Although most have deemed Lauren’s habits too tough to attempt, she claims there is a lot less to worry about when implementing a zero-waste lifestyle; giving us tips to try when assessing our own trash behaviour and the modifications we can make.
First, Lauren clearly states that throughout your journey to zero-waste, you should periodically reflect on your lifestyle, as “the path to zero-waste is never-ending.” Continually strive to downsize, find better alternatives, and educate yourself as nothing is ever perfect nor should you place crushing expectations upon yourself. Two main undertakings when considering a zero-waste lifestyle are one, to evaluate; take a look at your daily life and ask yourself various questions: how much garbage am I producing and what does it consist of? Why am I interested in decreasing my impact? Do I want to help the Great Lakes or eat healthier? How much and what do I really need to be happy? You can not learn to reduce your trash if you do not know what you are throwing away.
Step two, is to transition, start to downsize and dispose of the unnecessary items in your life. First, bring a reusable bag and water bottle everywhere you go and get rid of all your plastic. For items that are lightly used, such as Tupperware, you can donate them to your local Goodwill or Salvation Army. Lauren suggests replacing these products with long-lasting alternatives such as steel, organic cotton, wool, or cast iron. Third, you should brainstorm creative ways in which you can reuse assorted items such as organic cotton napkins being used as a drying rack, storage for leafy greens in the fridge, or a container for a lunch. Likewise, Lauren states that the most necessary part of transitioning is minimizing. She says “for me, this means having only a few items that are important to me.” Contemplate as stated before, what do you really need? Finally, Lauren advises to “think organic, think local, think sustainable, and buy in bulk.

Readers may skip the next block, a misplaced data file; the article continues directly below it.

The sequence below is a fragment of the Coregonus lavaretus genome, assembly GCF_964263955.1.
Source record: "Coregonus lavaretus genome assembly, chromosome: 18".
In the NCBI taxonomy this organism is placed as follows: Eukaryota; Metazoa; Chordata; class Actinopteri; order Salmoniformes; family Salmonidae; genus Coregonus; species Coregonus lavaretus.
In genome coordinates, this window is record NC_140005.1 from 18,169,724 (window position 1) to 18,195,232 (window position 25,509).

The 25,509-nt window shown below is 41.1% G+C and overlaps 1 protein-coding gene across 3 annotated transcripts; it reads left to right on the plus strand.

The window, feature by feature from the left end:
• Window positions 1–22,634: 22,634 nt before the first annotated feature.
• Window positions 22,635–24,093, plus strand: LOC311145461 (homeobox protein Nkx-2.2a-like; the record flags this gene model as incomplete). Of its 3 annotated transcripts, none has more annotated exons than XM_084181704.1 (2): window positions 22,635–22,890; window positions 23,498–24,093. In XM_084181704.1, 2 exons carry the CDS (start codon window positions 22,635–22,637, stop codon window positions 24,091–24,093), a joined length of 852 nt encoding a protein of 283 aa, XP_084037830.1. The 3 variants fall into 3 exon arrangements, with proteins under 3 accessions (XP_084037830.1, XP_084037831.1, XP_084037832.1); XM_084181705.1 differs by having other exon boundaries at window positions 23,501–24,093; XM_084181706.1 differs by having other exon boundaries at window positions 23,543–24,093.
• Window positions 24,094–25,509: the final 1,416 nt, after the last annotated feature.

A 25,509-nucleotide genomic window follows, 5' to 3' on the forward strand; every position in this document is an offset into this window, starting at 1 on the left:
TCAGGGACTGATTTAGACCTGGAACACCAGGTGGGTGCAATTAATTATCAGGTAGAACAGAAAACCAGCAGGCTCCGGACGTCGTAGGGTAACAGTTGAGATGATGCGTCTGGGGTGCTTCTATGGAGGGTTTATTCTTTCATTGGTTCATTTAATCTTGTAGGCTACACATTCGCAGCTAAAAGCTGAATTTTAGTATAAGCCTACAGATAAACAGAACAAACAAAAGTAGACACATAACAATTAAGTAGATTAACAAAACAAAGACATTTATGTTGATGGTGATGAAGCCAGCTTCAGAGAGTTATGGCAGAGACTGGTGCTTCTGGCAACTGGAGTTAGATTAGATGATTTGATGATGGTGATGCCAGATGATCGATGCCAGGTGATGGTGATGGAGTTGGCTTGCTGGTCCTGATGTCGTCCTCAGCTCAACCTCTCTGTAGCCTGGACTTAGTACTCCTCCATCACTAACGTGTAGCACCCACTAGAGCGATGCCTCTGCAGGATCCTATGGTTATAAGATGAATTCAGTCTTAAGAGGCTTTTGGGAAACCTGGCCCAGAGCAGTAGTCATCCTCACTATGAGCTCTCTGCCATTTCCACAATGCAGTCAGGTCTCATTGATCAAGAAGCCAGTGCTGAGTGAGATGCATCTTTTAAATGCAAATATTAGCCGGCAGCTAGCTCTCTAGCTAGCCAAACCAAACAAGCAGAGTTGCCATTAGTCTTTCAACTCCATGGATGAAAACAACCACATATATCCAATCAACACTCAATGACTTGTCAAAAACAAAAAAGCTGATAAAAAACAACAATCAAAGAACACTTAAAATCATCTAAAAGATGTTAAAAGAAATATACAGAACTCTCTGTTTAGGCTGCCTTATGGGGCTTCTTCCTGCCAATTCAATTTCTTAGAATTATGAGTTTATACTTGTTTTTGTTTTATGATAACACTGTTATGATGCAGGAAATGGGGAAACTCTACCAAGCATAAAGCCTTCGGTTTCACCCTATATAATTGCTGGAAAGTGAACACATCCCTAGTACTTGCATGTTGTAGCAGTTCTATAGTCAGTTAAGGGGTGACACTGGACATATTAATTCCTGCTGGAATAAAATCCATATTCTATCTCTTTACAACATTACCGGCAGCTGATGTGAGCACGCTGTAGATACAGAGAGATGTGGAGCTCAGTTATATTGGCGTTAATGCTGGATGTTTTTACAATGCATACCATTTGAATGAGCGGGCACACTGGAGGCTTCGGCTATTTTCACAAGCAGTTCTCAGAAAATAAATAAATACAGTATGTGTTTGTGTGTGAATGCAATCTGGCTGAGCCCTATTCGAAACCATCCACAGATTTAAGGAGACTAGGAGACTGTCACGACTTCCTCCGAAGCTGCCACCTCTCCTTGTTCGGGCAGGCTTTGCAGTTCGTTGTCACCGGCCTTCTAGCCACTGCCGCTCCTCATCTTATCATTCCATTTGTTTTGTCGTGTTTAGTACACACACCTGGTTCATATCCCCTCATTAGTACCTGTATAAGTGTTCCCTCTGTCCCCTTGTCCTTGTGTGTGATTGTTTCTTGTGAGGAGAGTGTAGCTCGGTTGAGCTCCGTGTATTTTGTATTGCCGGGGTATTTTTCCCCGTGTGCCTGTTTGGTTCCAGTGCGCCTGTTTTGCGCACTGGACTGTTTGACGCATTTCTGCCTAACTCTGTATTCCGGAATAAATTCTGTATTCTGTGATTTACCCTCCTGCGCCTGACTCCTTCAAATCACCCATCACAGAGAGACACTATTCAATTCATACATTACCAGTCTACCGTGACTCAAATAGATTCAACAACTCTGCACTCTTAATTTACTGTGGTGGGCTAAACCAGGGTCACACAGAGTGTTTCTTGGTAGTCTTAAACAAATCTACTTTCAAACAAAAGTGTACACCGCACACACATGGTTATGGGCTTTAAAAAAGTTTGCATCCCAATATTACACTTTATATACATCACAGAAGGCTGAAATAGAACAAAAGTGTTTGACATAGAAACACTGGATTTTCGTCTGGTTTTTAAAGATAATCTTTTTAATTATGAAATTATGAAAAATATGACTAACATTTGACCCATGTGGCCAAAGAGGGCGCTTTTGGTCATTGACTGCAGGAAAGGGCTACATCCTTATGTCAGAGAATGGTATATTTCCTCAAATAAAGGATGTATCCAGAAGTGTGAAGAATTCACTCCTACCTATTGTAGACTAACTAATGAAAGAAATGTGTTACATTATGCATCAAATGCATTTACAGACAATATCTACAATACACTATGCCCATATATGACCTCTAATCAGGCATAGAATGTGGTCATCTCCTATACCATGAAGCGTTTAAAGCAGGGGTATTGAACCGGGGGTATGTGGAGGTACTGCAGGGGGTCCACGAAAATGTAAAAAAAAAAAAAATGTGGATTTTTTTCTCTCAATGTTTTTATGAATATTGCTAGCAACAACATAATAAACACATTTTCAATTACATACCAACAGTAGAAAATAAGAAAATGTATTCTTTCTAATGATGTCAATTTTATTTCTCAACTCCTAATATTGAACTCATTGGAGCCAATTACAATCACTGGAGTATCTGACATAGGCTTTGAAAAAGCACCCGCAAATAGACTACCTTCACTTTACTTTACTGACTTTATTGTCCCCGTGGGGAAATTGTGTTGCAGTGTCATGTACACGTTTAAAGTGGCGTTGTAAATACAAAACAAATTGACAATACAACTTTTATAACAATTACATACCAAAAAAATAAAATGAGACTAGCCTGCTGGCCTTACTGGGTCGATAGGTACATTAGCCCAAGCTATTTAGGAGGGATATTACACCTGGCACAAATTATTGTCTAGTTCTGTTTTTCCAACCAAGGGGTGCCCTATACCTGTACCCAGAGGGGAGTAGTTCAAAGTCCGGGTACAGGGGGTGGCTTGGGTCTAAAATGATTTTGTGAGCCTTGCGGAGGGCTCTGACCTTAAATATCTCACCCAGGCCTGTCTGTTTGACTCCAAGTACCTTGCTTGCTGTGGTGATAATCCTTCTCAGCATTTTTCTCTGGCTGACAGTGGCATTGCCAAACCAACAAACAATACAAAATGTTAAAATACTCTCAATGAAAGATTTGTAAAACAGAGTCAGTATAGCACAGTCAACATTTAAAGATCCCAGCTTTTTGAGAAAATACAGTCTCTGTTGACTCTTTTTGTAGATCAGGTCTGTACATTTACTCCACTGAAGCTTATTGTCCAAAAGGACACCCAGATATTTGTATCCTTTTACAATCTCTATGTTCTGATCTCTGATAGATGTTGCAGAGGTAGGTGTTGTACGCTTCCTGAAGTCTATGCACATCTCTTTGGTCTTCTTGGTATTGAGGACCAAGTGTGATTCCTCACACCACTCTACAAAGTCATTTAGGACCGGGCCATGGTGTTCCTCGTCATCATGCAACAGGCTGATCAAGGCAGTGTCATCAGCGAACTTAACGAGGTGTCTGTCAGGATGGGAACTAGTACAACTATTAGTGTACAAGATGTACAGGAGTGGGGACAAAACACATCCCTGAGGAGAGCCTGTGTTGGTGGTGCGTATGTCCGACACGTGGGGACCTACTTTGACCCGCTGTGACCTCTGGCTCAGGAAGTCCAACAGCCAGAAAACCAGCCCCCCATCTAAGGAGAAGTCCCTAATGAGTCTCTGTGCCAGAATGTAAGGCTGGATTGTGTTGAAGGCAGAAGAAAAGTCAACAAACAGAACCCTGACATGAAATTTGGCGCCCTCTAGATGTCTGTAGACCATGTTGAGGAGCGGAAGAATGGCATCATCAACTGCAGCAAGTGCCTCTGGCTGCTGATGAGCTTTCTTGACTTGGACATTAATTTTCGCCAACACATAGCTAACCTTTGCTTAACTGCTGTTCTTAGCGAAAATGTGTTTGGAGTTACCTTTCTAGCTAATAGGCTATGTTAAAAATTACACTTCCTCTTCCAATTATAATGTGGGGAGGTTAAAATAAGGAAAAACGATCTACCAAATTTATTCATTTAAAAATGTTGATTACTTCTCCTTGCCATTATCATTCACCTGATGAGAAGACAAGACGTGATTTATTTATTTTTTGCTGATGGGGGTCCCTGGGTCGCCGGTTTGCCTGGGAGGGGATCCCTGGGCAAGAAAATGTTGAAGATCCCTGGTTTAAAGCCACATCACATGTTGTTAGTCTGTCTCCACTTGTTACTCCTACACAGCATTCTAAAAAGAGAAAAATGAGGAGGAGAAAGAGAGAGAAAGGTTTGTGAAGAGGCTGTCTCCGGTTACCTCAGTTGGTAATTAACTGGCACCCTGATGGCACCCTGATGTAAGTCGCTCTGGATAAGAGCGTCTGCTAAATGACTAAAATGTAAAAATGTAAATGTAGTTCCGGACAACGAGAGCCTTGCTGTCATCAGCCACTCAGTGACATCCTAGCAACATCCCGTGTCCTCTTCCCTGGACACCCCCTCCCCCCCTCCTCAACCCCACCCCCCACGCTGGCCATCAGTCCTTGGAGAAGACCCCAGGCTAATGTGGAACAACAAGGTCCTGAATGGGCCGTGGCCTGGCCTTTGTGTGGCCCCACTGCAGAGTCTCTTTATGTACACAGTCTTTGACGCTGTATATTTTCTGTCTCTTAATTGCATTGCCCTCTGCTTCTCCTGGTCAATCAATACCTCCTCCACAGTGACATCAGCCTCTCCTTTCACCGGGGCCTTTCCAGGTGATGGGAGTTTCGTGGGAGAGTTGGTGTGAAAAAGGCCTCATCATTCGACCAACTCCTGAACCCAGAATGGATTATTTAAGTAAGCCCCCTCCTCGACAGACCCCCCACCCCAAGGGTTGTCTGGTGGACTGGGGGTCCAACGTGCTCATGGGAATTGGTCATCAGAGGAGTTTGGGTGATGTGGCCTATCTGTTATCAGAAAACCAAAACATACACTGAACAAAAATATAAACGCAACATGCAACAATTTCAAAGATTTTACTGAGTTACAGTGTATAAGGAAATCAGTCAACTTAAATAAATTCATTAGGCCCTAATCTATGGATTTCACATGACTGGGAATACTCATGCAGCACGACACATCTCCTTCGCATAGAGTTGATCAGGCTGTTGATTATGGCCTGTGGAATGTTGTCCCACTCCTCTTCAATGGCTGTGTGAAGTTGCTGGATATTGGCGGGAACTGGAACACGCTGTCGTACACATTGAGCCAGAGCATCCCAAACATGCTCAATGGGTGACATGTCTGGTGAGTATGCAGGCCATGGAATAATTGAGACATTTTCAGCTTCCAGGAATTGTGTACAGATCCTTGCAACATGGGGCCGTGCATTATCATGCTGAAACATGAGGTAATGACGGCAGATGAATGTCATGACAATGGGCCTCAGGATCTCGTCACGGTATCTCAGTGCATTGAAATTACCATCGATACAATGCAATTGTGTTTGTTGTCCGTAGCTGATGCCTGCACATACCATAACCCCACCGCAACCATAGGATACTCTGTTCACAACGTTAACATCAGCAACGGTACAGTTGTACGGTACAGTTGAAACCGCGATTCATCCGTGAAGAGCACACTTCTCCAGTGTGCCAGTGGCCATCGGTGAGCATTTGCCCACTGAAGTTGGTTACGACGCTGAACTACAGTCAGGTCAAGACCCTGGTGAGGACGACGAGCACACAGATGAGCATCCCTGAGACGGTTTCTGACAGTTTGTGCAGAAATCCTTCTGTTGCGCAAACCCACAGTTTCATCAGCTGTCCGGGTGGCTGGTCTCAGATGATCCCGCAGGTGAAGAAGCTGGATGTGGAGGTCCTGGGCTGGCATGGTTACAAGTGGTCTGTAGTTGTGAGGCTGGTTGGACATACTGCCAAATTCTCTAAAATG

Lauren’s top tips:
1. Buying fruits and vegetables from a farmers market year-round guarantees that it is “organic, usually cheaper, and is produce sticker free.”
2. Make your own beauty products(most of the plastic in Lake Ontario comes in the form of micro-beads from shower scrubs). You do not throw away any plastic after product use, you know what is going in them, can customize products, and reduce your costs.
3. Buy compostable or biodegradable versions of necessities such as toothbrushes.
4. Buy vintage clothes or go second-hand shopping. Try mending clothing in bad condition, or donate it to a consignment shop where it will be passed on to somebody else.
By living a no-waste or plastic lifestyle, you are reducing the amount of plastic you are socially responsible for that will eventually end up in the waterways near you, such as Lake Ontario. You will be making a small difference that could not only inspire others to adopt a no-waste lifestyle as well but would give you the opportunity to educate others in your community on the damage done to the Great Lakes and their inhabitants.